Mormon Missionary Diaries
About the Collection
William Oliver Robinson
by Jeffrey S. Hardy
William Oliver “W. O.” Robinson was born 24 January 1876 in Farmington, Davis County, Utah, to Joseph E. Robinson and Dorothy Watson, the second of fourteen children. He was baptized into the Church of Jesus Christ of Latter-day Saints (LDS) on 27 July 1884. W.O. received his secondary education from the Latter-day Saints College in Salt Lake City, graduating from that institution in 1896. Also in his youth he began courting another native of Farmington, his second cousin Lucy Areta Clark. They decided to postpone their wedding, however, until after Robinson completed a mission for the LDS Church.
William was called to serve in the Western States Mission and left home in March 1897. After arriving at headquarters in Denver, Colorado, he was assigned to Colorado Springs and its surrounding area, a newly-opened area to LDS proselytizing. He found much opposition to his message here; one evening he noted that “insult after insult has been heaped upon us tonight.”1 Robinson and his companions traveled in the traditional missionary style “without purse or scrip,” and many times went to bed hungry when no one would provide them with dinner. Hard work and dedication, however, resulted in a few convert baptisms, for which he expressed gratitude: “Again Father I thank thee that thou has blessed me to be thy humble instrument in helping to bring another soul to thee.”2 On 22 October 1897 W. O. was called to preside over the newly-formed Trinidad Conference and he later assumed the presidency of the Durango Conference. After two years of missionary service in Colorado he returned home to Utah.
Soon after his mission W.O. married his sweetheart Lucy on 5 June 1899; their happy union was blessed with seven children. Lucy would later say of him, “If all men were like him there wouldn’t be any divorces or unhappiness.”3 He began working for a local mercantile establishment, but soon bored of this occupation and decided to continue his studies. Robinson furthered his education at the University of Chicago where he earned a special certificate in speech in 1905. He then enrolled in the American Conservatory of Music and received his collegiate degree in 1909, whereupon he obtained a music and public speaking professorship at the Brigham Young College in Logan, Utah. He also participated in the Rotary Club while living in Logan.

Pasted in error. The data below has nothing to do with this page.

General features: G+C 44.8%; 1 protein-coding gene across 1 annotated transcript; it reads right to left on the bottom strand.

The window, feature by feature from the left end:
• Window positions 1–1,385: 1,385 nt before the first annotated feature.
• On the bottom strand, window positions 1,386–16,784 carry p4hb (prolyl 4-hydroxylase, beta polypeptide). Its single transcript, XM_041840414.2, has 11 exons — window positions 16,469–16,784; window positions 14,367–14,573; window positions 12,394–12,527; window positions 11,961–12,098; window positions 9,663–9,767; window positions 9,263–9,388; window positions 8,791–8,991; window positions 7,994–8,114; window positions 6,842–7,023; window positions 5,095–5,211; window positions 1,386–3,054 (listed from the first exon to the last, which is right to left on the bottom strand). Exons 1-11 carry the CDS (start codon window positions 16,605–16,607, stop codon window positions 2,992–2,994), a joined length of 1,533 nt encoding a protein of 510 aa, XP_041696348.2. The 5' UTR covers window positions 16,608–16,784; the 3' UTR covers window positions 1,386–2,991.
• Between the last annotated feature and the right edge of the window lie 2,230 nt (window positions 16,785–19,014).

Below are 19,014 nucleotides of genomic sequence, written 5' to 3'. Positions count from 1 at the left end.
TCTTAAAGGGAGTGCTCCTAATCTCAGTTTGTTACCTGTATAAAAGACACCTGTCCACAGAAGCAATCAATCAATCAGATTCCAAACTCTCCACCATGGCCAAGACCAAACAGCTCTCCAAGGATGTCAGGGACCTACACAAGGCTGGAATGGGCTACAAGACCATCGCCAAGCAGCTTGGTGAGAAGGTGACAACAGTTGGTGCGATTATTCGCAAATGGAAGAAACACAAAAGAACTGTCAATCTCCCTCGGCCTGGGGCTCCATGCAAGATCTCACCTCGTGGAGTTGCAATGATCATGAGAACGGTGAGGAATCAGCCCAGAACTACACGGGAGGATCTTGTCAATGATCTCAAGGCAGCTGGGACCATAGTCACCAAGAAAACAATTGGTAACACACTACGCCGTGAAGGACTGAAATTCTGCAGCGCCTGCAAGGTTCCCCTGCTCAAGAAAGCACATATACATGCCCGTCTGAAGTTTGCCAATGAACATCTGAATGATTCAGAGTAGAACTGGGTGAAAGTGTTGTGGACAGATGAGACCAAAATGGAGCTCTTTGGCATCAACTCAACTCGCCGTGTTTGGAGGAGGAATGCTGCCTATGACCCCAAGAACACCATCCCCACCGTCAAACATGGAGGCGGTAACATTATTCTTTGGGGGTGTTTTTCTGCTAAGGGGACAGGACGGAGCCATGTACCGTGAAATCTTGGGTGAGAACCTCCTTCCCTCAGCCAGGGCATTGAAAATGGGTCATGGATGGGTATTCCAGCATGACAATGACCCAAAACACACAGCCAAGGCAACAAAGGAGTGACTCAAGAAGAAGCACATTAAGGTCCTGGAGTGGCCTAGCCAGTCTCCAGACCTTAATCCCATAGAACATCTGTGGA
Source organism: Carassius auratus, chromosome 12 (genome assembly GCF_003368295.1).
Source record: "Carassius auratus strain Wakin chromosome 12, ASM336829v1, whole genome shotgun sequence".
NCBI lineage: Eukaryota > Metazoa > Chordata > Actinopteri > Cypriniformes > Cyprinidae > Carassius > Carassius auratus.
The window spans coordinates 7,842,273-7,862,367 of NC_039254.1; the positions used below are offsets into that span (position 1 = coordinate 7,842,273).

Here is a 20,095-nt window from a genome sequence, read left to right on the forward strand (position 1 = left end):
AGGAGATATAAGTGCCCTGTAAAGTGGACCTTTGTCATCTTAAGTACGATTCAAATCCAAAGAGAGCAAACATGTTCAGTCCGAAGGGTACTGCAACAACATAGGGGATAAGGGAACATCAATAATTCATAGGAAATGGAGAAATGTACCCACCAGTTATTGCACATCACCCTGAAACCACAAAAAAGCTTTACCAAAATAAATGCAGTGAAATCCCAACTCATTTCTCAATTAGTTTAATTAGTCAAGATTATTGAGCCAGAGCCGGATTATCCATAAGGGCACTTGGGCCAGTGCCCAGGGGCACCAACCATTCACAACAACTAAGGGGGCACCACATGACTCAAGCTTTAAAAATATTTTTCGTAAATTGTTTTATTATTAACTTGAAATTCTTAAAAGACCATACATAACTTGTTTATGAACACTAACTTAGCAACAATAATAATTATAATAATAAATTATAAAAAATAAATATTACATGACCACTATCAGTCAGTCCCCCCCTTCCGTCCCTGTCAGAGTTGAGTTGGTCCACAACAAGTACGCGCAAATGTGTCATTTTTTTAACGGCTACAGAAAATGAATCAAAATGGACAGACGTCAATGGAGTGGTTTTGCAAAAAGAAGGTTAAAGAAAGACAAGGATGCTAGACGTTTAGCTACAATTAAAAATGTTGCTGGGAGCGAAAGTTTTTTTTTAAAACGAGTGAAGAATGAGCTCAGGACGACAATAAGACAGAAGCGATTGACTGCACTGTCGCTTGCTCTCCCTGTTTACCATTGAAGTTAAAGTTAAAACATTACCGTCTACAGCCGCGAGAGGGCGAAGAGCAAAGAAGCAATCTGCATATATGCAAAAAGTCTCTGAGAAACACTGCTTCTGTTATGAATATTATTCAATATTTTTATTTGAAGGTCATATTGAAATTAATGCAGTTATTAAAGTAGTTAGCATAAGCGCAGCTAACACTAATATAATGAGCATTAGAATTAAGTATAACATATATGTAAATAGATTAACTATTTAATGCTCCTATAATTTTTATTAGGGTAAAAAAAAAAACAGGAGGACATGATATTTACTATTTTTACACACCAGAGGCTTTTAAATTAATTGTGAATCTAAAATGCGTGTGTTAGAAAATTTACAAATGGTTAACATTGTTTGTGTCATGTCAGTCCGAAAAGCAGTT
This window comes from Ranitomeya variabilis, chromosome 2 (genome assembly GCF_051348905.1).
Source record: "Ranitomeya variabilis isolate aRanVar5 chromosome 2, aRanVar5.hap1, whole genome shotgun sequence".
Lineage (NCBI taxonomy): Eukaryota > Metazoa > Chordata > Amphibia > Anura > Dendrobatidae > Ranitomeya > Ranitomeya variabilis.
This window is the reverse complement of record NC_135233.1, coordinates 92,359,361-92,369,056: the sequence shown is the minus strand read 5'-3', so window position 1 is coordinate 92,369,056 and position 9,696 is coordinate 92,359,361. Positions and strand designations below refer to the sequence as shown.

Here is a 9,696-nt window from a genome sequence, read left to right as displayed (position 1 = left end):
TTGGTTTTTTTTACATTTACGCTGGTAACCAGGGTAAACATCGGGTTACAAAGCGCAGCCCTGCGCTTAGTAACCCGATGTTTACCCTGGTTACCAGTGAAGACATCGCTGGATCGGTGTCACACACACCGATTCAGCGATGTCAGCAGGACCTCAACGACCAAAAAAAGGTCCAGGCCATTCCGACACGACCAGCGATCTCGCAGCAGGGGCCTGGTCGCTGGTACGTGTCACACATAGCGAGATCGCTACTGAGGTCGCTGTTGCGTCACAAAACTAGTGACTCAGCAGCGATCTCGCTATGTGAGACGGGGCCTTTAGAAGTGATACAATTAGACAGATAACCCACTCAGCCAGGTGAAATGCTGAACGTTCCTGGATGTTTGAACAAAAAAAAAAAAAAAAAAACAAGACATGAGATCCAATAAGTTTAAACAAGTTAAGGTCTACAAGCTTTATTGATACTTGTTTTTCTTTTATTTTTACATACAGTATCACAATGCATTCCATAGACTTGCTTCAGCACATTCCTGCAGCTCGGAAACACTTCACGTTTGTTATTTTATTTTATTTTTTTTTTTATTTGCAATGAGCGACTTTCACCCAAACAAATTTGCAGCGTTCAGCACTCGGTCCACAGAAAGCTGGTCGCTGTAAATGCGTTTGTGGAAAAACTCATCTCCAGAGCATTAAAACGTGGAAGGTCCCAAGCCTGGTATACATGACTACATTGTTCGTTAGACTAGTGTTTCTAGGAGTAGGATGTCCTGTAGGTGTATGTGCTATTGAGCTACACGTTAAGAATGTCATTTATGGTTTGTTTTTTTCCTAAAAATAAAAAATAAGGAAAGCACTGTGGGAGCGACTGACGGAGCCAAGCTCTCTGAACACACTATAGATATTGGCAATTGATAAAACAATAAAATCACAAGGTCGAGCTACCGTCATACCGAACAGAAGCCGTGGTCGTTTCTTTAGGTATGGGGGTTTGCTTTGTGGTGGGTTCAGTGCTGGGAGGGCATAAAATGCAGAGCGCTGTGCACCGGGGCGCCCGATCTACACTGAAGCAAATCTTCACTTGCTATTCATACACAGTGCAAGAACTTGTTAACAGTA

Having a passion for recreation and children, W.O. obtained a degree from the National Playground and Recreation School, located in Chicago, in 1922. Thereafter he worked as a recreational supervisor for Logan City for one year before obtaining a similar municipal position in Pocatello, Idaho. In 1923 his expertise was noted by the LDS Church, which hired him to work with the recreational department of the Mutual Improvement Association. In this capacity he introduced the Gold and Green Balls that became widespread throughout the Church and also a Church-wide dance festival. He also wrote several articles and pamphlets, and a book called The Church and Recreation: A Brief Resume. In Salt Lake City his love for the performing arts continued to develop and he composed many musical and theatrical works, including operas and dramatic musicals. He helped to write the pageant performed to commemorate the 100th anniversary of the Church in 1930 and became a member of the Utah Academy of Arts and State Dancing Masters’ Association.
Both W.O. and Lucy were blessed with great longevity and for their seventieth wedding anniversary they wrote a book appropriately titled Seventy Years Married. Lucy died two years later on 10 May 1971, but W. O. remained active and alert for an additional eight years. During his 100th year Robinson recited Shakespeare’s Julius Caesar from memory twenty-six times for various audiences. William Oliver Robinson passed away at the age of 103 on 6 May 1979 in Bountiful, Davis County, Utah.
1 William O. Robinson, “Journal, 1897,” 7 April 1897. MSS 1848, L. Tom Perry Special Collections, Harold B. Lee Library, Brigham Young University.
2 Robinson, Journal, 1897,” 25 September 1897. MSS 1848, LTPSC.
3 “Seventy Years Married.” MSS 1958, LTPSC.
Ancestry World Tree Project. Provo, Utah: MyFamily.com Inc., 2003. 12 April 2004 available from http://www.ancestry.com/trees/awt/main.htm.
Jenson, Andrew. Latter-Day Saint Biographical Encyclopedia: A Compilation of Biographical Sketches of Prominent Men and Women in the Church of Jesus Christ of Latter-day Saints. Vol. 1. Salt Lake City: Andrew Jenson Historical Co., 1901-1936.
Robinson, William O. “Papers, 1897-1976.” MSS 1848, L. Tom Perry Special Collections, Harold B. Lee Library, Brigham Young University.
________. “Papers, 1969-1978.” MSS 1958, L. Tom Perry Special Collections, Harold B. Lee Library, Brigham Young University.
Simmons, Ralph B. Utah’s Distinguished Personalities: A Biographical Directory of Eminent Contemporaneous Men and Women who are the Faithful Builders and Defenders of the State. Salt Lake City: Personality Publishing Company, 1933.